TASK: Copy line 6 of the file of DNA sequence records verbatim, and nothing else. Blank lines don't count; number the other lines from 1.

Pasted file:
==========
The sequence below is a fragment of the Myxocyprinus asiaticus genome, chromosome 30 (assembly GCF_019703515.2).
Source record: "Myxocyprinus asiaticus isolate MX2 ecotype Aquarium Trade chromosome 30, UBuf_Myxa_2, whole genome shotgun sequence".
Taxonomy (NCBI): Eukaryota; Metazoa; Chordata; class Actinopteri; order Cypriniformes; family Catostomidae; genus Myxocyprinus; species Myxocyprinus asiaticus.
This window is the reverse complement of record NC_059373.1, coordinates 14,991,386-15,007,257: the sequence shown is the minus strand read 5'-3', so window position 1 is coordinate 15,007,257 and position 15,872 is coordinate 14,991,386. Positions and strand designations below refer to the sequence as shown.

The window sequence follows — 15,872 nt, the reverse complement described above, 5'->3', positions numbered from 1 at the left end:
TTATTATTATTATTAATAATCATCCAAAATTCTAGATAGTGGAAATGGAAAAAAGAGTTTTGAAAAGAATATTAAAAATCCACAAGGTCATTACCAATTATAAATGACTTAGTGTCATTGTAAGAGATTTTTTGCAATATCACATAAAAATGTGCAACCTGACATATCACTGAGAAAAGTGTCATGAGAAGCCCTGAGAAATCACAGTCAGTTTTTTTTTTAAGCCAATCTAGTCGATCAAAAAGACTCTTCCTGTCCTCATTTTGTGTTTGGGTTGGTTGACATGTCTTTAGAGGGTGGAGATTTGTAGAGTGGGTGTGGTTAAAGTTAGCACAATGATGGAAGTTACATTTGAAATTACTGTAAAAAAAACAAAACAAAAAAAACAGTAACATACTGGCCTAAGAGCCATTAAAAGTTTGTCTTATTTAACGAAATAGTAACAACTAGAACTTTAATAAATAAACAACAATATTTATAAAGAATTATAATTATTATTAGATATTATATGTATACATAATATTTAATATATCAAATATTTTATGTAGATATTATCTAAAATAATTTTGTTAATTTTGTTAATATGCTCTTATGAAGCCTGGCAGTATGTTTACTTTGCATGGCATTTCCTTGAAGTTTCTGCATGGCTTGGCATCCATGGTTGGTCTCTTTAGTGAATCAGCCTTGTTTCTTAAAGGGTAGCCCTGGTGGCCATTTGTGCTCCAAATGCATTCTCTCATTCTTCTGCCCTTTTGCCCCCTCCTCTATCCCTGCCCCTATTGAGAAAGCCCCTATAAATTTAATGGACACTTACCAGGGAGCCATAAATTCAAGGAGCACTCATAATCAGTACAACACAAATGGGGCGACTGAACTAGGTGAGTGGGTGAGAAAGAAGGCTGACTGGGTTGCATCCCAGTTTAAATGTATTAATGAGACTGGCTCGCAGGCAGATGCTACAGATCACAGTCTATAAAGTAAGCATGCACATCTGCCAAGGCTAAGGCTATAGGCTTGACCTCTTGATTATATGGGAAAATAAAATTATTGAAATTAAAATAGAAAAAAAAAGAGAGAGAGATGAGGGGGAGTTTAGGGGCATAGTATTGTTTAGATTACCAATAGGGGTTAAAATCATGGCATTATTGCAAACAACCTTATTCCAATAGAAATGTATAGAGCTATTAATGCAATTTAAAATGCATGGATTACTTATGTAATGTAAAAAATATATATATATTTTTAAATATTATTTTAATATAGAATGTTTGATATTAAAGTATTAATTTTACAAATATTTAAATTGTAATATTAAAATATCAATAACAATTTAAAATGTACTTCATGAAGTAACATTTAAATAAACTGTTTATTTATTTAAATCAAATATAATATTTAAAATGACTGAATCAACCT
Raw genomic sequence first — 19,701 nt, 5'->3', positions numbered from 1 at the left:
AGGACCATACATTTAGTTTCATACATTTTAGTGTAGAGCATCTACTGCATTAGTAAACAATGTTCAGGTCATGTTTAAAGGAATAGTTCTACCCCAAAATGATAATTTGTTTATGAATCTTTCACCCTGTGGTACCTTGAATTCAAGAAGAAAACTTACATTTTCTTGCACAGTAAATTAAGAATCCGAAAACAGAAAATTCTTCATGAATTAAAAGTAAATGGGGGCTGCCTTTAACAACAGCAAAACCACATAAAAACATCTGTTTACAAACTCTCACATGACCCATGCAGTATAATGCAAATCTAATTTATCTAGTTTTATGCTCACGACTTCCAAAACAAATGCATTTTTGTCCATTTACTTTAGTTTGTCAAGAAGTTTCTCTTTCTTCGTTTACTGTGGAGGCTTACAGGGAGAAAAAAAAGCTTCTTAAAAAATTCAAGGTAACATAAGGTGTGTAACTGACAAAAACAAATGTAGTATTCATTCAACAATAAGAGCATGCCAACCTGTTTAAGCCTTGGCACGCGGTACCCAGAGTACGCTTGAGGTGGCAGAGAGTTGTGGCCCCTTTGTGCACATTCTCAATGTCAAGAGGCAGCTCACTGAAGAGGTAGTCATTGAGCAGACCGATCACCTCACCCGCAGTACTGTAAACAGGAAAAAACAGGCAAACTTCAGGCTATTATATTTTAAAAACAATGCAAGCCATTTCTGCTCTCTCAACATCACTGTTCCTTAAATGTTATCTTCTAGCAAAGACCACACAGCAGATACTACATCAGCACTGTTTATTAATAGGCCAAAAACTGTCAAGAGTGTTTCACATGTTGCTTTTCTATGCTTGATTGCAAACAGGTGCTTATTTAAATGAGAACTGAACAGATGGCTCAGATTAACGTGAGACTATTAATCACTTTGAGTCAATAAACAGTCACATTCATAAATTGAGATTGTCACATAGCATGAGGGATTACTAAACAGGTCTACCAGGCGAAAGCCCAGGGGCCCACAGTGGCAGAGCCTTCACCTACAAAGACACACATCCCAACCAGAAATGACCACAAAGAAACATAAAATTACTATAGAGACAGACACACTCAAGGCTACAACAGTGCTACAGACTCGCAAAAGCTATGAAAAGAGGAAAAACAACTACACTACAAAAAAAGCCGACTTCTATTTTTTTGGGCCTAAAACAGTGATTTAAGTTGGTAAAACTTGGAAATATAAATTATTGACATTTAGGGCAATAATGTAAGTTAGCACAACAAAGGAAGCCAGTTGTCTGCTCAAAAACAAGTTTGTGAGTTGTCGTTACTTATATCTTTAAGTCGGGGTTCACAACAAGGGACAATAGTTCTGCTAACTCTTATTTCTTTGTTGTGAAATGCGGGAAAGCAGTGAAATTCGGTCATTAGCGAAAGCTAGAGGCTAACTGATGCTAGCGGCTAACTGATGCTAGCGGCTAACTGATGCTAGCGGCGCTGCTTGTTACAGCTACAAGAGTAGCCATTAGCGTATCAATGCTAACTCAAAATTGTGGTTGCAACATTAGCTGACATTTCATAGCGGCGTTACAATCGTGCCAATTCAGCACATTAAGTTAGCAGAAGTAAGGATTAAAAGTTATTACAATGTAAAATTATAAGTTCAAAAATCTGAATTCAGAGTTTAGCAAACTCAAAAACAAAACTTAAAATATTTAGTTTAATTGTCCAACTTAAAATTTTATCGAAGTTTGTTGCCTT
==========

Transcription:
TTATTATTATTATTAATAATCATCCAAAATTCTAGATAGTGGAAATGGAAAAAAGAGTTTTGAAAAGAATATTAAAAATCCACAAGGTCATTACCAATTATAAATGACTTAGTGTCATTGTAAGAGATTTTTTGCAATATCACATAAAAATGTGCAACCTGACATATCACTGAGAAAAGTGTCATGAGAAGCCCTGAGAAATCACAGTCAGTTTTTTTTTTAAGCCAATCTAGTCGATCAAAAAGACTCTTCCTGTCCTCATTTTGTGTTTGGGTTGGTTGACATGTCTTTAGAGGGTGGAGATTTGTAGAGTGGGTGTGGTTAAAGTTAGCACAATGATGGAAGTTACATTTGAAATTACTGTAAAAAAAACAAAACAAAAAAAACAGTAACATACTGGCCTAAGAGCCATTAAAAGTTTGTCTTATTTAACGAAATAGTAACAACTAGAACTTTAATAAATAAACAACAATATTTATAAAGAATTATAATTATTATTAGATATTATATGTATACATAATATTTAATATATCAAATATTTTATGTAGATATTATCTAAAATAATTTTGTTAATTTTGTTAATATGCTCTTATGAAGCCTGGCAGTATGTTTACTTTGCATGGCATTTCCTTGAAGTTTCTGCATGGCTTGGCATCCATGGTTGGTCTCTTTAGTGAATCAGCCTTGTTTCTTAAAGGGTAGCCCTGGTGGCCATTTGTGCTCCAAATGCATTCTCTCATTCTTCTGCCCTTTTGCCCCCTCCTCTATCCCTGCCCCTATTGAGAAAGCCCCTATAAATTTAATGGACACTTACCAGGGAGCCATAAATTCAAGGAGCACTCATAATCAGTACAACACAAATGGGGCGACTGAACTAGGTGAGTGGGTGAGAAAGAAGGCTGACTGGGTTGCATCCCAGTTTAAATGTATTAATGAGACTGGCTCGCAGGCAGATGCTACAGATCACAGTCTATAAAGTAAGCATGCACATCTGCCAAGGCTAAGGCTATAGGCTTGACCTCTTGATTATATGGGAAAATAAAATTATTGAAATTAAAATAGAAAAAAAAAGAGAGAGAGATGAGGGGGAGTTTAGGGGCATAGTATTGTTTAGATTACCAATAGGGGTTAAAATCATGGCATTATTGCAAACAACCTTATTCCAATAGAAATGTATAGAGCTATTAATGCAATTTAAAATGCATGGATTACTTATGTAATGTAAAAAATATATATATATTTTTAAATATTATTTTAATATAGAATGTTTGATATTAAAGTATTAATTTTACAAATATTTAAATTGTAATATTAAAATATCAATAACAATTTAAAATGTACTTCATGAAGTAACATTTAAATAAACTGTTTATTTATTTAAATCAAATATAATATTTAAAATGACTGAATCAACCT